WITH a record 18 championships and an unprecedented two grand slams under his belt, Tim Cone no doubt has coached some of the best players in the PBA.
But Cone did not hide the fact that James Yap is one of his favorites.
“I got lot of favorites, but yeah, James of course is one of my favorites,” said the coach who has handled the career of PBA legends Johnny Abarrientos, Jojo Lastimosa, Kenneth Duremdes, Bong Hawkins, Poch Juinio and Willie Miller, among others.
“James comes through more than anybody else (when the game demands it). That’s what makes him special, the ability not to get too high or too low,” added Cone.
“I had little bit of experience in Jojo Lastimosa in his career, but James is on another level.”
Asked what makes James stand out from the rest of great players he has handled, Cone said it was the level of calmness he has during stretches when the pressure is at its highest.
“While other players are doing something else, you would look over at James and he would sit down quietly. He understands the moment, he understands the calmness that it takes,” said Cone.
“Nothing fazes him and that makes him special, that’s why he steps up in big games. He plays at a level of calmness that I have never seen in a player before,” added the legendary coach.
“The calmness he exudes I think really takes him over the top.”
Asked if Yap is one of the best ever to have played in the league, Cone said he absolutely believes so.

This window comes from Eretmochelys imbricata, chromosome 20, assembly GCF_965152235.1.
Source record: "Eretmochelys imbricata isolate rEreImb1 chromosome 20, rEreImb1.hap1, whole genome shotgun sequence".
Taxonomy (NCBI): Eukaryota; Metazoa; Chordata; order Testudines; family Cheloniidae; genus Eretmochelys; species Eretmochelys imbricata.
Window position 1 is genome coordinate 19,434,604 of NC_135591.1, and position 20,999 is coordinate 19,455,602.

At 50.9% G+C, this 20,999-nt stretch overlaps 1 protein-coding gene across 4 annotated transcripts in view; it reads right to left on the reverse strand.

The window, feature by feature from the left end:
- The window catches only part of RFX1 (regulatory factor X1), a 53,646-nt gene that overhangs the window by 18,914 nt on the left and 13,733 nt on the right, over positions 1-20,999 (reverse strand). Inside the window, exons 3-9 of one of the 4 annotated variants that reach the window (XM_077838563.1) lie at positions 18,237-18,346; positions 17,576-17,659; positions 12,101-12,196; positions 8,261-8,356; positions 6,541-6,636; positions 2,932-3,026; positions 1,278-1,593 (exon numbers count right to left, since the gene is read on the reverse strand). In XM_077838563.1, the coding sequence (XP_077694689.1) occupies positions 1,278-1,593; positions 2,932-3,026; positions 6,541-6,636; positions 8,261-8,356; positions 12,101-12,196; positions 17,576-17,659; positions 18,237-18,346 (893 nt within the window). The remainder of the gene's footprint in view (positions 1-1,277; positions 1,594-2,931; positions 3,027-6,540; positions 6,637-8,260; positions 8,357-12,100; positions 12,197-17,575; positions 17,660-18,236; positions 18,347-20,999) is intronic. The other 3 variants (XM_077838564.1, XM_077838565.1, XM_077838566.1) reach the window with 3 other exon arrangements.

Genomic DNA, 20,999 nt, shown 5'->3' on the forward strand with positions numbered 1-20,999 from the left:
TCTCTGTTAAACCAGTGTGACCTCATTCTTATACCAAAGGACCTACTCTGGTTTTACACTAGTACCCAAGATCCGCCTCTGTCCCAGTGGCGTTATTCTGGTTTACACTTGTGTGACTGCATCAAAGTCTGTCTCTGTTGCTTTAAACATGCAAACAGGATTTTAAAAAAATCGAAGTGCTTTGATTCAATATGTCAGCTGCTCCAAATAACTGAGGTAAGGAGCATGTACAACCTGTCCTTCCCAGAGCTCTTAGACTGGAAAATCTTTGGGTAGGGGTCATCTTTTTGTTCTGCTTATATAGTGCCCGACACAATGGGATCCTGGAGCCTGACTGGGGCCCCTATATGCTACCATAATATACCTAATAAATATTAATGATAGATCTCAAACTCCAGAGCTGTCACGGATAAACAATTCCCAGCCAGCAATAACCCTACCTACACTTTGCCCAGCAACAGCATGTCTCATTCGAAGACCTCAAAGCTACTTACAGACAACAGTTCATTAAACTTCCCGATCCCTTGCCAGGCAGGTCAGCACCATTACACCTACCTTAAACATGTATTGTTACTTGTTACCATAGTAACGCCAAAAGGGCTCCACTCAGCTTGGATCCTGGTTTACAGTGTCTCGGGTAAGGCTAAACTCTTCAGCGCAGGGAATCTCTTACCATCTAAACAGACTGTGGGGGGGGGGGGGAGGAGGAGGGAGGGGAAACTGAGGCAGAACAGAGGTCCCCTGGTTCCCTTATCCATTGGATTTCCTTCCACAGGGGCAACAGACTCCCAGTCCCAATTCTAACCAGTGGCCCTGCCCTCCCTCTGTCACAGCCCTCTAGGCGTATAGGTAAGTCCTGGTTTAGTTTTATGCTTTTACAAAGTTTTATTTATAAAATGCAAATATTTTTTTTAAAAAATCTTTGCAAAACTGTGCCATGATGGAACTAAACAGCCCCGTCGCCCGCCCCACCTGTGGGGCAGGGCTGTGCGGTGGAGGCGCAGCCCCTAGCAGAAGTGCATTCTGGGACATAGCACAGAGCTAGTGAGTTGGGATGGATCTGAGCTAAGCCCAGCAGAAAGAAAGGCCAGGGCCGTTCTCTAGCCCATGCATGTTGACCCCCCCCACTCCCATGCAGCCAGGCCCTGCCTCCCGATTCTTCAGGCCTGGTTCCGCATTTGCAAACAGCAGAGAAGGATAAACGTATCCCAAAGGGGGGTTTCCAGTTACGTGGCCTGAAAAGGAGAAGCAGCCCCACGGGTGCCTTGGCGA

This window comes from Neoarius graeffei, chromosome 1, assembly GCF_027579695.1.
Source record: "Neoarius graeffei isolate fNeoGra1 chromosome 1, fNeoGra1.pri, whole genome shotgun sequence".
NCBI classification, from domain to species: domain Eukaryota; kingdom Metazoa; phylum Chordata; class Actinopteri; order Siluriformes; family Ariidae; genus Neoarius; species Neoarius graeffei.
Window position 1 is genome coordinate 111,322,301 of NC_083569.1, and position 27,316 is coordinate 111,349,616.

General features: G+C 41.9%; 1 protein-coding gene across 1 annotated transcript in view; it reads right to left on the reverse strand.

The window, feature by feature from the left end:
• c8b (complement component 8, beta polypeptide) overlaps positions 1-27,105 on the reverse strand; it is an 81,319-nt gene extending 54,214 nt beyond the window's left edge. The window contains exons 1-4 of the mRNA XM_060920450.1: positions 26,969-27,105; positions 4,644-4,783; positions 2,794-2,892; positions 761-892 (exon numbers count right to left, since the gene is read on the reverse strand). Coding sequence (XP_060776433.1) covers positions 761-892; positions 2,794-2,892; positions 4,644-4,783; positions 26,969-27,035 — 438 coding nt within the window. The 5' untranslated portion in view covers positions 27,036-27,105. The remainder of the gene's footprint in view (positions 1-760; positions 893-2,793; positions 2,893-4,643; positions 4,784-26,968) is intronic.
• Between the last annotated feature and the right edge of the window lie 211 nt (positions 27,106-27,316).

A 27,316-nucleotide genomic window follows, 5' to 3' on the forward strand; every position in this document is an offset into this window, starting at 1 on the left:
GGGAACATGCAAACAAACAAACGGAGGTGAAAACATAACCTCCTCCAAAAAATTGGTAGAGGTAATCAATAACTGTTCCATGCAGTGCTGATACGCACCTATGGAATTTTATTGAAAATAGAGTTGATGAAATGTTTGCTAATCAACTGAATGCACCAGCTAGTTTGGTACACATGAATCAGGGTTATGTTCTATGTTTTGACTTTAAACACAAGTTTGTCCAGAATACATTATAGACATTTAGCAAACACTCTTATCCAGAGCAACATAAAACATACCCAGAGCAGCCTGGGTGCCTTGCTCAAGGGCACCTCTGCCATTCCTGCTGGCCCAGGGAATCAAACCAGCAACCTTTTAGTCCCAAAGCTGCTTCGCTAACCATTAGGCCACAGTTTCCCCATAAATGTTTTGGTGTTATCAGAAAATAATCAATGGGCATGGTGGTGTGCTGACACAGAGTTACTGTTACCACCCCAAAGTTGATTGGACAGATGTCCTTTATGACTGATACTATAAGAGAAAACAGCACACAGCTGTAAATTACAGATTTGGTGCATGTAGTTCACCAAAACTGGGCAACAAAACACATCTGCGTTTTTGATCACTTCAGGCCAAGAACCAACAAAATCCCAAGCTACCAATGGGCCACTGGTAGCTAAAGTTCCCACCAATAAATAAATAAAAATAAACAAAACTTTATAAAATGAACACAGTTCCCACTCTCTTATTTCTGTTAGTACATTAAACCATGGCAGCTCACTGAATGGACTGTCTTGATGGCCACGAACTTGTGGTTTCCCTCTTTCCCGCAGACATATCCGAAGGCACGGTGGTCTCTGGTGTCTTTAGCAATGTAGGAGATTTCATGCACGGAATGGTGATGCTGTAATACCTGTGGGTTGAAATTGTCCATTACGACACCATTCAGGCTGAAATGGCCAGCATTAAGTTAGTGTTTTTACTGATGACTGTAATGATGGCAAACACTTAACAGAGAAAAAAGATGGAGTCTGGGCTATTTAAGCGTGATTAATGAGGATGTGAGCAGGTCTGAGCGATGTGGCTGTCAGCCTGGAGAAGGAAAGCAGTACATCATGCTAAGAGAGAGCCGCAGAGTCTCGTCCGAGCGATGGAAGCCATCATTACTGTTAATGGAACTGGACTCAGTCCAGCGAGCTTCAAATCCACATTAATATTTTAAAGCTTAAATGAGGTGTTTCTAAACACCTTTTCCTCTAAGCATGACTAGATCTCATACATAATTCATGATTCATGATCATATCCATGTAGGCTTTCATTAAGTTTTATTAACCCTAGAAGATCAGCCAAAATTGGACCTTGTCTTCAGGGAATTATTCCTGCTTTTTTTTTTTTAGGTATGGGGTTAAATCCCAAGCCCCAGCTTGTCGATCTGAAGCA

“For sure (he is one of the best). He is a two-time MVP. I was a little disappointed he didn’t win an (individual) award this year,” said Cone of his player who he said battled through "a couple of injuries and battled through the personal stuff."
“The good news was he got it all straightened out and he was the big guy in this last conference for us… playing big games at big moments… and that was we expected from him,” said Cone.
“We should give him an immense amount of credit for battling through all that and battling through the personal stuff and staying and keeping his faith in the team and to me and continue to play,” added the Hall of Fame-bound coach.
And was he surprised when Yap again carried the team to in Game Five? Cone shook his head.
“No, it’s becoming pretty natural. It’s becoming expected," Cone said of Yap, who averaged 16.2 points, 4.4 rebounds, 1.6 assists to win the Finals MVP award. “James is one of my special guys."
Here's a video of full interview with Tim Cone: